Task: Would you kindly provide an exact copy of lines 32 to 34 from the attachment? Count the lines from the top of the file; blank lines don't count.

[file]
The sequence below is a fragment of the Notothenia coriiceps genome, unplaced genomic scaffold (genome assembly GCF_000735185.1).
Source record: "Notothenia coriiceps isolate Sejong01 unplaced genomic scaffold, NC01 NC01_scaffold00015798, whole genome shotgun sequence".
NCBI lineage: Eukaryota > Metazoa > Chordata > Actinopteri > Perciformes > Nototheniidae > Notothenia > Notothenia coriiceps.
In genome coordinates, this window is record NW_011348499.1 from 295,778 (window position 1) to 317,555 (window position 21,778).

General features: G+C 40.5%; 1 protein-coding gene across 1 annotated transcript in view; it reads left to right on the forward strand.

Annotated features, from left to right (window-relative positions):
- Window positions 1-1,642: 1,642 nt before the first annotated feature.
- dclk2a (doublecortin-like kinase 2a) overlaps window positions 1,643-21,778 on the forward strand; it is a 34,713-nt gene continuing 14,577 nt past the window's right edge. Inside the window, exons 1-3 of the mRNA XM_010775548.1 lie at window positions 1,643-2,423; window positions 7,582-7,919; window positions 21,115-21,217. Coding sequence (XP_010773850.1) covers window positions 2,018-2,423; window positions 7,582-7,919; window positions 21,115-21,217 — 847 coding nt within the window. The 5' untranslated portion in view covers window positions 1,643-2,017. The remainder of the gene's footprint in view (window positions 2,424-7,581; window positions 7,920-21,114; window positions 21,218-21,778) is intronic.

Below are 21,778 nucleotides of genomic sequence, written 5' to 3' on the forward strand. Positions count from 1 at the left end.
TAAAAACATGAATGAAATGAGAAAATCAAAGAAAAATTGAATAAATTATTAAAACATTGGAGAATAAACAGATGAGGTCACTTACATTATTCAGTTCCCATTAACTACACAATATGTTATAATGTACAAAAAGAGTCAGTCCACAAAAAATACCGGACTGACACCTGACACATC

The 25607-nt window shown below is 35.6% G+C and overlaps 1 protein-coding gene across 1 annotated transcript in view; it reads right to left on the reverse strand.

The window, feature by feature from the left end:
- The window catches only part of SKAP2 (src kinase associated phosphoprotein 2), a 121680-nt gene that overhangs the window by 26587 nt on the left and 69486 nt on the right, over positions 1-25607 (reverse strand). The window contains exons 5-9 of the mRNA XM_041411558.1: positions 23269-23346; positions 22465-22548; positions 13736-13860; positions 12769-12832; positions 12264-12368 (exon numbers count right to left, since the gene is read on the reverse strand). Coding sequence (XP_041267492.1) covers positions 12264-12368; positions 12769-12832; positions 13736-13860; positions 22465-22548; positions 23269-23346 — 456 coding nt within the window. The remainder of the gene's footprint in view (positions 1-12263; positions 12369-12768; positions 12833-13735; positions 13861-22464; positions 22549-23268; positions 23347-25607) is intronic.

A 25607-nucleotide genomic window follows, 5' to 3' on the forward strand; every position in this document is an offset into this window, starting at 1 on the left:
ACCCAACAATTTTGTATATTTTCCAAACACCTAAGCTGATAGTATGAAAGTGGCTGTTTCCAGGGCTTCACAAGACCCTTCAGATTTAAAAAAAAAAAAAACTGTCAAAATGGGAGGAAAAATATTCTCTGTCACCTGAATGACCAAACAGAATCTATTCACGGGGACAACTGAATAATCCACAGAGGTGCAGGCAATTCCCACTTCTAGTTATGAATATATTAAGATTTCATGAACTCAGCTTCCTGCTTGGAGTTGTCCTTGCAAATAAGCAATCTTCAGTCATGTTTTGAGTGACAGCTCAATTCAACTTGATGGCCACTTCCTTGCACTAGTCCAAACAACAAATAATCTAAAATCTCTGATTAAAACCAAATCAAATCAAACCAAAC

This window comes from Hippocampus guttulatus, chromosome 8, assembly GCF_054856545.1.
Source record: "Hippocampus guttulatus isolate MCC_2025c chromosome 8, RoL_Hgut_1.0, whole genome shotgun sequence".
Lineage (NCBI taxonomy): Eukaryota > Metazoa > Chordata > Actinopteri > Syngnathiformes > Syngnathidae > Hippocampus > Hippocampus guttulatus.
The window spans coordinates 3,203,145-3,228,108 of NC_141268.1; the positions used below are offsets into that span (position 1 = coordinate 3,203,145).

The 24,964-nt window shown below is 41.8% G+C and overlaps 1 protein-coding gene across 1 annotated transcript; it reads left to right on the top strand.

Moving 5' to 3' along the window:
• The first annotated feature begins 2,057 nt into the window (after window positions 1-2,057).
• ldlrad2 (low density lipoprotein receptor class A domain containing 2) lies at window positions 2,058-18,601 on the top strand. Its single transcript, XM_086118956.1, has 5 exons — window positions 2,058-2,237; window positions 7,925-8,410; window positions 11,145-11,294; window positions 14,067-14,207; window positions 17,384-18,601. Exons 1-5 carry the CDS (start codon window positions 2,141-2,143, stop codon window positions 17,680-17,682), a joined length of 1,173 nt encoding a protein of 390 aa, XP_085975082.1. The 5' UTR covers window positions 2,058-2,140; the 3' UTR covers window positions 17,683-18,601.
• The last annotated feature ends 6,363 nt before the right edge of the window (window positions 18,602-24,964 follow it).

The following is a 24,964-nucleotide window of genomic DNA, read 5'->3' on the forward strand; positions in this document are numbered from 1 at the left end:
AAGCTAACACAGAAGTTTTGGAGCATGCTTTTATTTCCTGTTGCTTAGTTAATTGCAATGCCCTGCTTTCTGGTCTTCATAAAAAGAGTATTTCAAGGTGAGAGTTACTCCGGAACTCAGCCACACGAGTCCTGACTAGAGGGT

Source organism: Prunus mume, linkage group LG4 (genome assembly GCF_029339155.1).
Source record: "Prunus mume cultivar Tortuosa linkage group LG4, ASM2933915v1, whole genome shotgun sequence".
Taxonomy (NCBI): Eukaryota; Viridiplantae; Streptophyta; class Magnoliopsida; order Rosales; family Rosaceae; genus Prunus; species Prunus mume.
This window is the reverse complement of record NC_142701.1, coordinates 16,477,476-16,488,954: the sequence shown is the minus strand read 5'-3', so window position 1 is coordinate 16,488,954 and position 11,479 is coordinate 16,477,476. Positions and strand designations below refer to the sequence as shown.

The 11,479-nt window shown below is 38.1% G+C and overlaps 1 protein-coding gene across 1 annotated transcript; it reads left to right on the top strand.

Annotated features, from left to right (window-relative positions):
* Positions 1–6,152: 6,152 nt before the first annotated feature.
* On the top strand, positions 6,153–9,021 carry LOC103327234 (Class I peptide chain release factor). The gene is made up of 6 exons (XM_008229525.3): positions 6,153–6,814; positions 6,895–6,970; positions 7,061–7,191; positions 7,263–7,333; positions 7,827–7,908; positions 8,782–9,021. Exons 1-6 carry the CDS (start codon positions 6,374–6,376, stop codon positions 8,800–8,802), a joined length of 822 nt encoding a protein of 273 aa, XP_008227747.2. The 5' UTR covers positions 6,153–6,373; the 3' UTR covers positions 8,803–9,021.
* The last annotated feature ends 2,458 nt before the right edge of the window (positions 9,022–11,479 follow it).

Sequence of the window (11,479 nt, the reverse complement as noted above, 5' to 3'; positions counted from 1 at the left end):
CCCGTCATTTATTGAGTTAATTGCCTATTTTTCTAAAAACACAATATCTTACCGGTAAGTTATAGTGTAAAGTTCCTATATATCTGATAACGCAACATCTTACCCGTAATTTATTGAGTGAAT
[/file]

Annotated features, from left to right (window-relative positions):
* Positions 1–6,152: 6,152 nt before the first annotated feature.
* On the top strand, positions 6,153–9,021 carry LOC103327234 (Class I peptide chain release factor). The gene is made up of 6 exons (XM_008229525.3): positions 6,153–6,814; positions 6,895–6,970; positions 7,061–7,191; positions 7,263–7,333; positions 7,827–7,908; positions 8,782–9,021. Exons 1-6 carry the CDS (start codon positions 6,374–6,376, stop codon positions 8,800–8,802), a joined length of 822 nt encoding a protein of 273 aa, XP_008227747.2. The 5' UTR covers positions 6,153–6,373; the 3' UTR covers positions 8,803–9,021.